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New times, new leadership, with Silvia López, director of Hub Empresa Valencia; Ana Carrau, founder of The Impact Project; Yolanda Pérez, director of BStartup and Business Hub at Banco Sabadell; Saida Ortiz, director of LATAM Vertiv channels; Sara Maldonado, Supply Chain Director at Trolli Ibérica; Cristina Hernández Grávalos, financial director at GD Energy Services; Ángela Castelló, Head of partnerships at Startup Valencia; Maria José Martínez, Organization and Territorial Resources Directorate of Banco Sabadell; Begoña Baigorri, head of image and communication at Grupo Altadia; Mariel Calabuig, People and Organization Management of the IMEDES-Gesmed Group and Natalia Fuentes, Manager at Gesvending Group. Organized through HUB Empresa of Banco Sabadell. When: September 13, at 6:00 p.m.
This responsible leadership, explains Cristina Hernández, financial director of GD Energy Services, who will also participate in the webinar, considers that the company must benefit both the owners and shareholders and the rest of the people who make up the organization. “It must be based on management that takes into account the impact of its activity on society and its environment,” determines this expert. Mariel Calabuig, director of people and organization at IMEDES-Gesmed Group, adds the transformative power of this leadership that “aims to modify reality and build a more conscious society.”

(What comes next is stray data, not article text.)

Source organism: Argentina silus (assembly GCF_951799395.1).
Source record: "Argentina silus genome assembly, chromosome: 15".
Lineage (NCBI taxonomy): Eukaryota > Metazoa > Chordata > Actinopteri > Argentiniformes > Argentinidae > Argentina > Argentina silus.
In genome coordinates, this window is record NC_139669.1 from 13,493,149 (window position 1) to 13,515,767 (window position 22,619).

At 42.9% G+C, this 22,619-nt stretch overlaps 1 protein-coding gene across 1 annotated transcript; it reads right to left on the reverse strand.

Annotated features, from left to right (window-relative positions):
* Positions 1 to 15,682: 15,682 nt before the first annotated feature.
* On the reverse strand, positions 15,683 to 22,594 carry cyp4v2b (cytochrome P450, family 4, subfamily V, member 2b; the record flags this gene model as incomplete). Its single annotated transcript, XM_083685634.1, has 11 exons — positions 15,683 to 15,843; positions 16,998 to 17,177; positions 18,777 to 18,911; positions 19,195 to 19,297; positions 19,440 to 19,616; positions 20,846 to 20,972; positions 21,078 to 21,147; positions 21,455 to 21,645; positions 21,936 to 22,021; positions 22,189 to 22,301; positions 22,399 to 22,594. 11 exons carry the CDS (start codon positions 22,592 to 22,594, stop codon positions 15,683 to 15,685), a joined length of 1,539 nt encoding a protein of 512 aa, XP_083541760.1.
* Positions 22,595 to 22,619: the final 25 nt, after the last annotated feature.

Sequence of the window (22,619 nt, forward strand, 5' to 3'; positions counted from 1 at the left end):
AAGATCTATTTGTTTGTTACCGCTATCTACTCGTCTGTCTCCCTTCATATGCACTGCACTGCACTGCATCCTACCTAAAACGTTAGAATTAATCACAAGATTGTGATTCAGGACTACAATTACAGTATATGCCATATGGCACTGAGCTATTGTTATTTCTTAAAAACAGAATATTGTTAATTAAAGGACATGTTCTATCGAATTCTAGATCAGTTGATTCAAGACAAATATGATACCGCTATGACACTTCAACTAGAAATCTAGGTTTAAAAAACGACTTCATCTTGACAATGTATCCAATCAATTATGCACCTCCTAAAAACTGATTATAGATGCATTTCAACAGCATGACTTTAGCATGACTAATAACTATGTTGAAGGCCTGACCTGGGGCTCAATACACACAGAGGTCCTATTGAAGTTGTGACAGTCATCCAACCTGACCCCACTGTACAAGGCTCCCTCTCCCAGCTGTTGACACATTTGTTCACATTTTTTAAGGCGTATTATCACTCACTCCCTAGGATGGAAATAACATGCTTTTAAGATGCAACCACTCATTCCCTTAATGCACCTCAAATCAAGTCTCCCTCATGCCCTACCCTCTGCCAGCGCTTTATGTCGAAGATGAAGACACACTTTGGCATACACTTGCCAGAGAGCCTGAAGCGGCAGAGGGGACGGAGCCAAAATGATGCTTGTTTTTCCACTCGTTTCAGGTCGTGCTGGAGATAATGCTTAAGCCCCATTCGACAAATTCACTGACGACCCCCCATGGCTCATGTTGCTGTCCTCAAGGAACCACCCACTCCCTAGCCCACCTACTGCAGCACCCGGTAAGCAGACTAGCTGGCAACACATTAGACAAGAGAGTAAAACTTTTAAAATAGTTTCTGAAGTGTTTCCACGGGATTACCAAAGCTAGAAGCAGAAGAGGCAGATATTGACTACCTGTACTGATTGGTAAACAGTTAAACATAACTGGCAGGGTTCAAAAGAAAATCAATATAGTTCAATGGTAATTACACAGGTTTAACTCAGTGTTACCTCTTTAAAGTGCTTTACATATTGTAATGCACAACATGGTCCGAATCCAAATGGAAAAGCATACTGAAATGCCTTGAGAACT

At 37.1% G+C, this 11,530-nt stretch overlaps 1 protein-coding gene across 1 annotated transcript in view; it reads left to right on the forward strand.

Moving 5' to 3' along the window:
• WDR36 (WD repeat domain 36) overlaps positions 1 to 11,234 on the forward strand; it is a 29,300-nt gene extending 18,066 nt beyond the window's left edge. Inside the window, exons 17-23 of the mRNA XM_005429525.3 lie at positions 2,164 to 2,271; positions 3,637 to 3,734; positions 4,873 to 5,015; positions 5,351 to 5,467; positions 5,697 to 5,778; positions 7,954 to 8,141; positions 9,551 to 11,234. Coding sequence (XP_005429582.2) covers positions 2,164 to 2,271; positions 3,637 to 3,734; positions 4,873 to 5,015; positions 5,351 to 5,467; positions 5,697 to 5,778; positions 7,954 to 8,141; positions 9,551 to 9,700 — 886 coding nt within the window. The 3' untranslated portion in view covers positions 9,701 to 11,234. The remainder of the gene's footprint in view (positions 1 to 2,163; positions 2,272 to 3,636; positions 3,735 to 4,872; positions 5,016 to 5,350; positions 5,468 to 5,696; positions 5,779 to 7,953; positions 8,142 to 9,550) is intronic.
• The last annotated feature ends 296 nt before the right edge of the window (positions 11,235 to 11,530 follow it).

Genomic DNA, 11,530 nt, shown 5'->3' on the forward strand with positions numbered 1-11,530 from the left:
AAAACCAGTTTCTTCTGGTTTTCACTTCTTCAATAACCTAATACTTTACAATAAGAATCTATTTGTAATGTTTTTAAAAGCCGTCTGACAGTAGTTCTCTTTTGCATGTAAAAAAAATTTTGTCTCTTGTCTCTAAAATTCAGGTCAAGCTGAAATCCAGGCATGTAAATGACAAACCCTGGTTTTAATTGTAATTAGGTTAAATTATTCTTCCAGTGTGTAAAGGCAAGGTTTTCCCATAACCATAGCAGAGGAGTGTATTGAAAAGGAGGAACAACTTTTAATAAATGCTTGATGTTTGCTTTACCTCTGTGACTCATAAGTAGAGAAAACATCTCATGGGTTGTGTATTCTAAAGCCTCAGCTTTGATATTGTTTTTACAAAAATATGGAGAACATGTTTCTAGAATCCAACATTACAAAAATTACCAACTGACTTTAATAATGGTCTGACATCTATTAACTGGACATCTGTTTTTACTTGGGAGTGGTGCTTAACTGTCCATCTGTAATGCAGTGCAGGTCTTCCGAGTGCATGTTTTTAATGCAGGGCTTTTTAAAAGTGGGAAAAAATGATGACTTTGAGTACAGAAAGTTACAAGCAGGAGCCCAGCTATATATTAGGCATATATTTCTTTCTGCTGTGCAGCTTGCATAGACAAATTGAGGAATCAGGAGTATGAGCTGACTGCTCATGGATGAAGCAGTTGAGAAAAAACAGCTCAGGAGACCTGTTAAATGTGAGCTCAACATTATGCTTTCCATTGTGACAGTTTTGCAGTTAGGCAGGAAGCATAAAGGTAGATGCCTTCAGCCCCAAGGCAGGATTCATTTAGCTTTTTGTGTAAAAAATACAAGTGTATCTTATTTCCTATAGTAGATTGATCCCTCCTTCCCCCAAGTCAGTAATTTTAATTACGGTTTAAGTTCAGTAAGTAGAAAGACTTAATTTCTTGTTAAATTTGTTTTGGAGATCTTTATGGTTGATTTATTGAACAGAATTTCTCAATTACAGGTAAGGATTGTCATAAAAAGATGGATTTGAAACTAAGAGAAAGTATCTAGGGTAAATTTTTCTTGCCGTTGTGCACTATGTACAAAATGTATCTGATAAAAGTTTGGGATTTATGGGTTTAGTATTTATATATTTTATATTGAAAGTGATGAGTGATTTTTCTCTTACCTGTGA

For Morales, although the regulatory framework around workplace inclusion is what contributes to driving change, it is essential that companies and, therefore, their leaders, understand what equality and diversity mean and how they should work on it in their templates. Uxío Malvido, a human resources consultant specialized in diversity and cultural change, believes that to address these concepts you must know, above all, “understand how to treat people.” But this is, he adds, one of the main shortcomings of many managers. To change the way they lead, all experts agree that leaders will have to take several factors into account.
Know the work environment and recognize its cognitive bias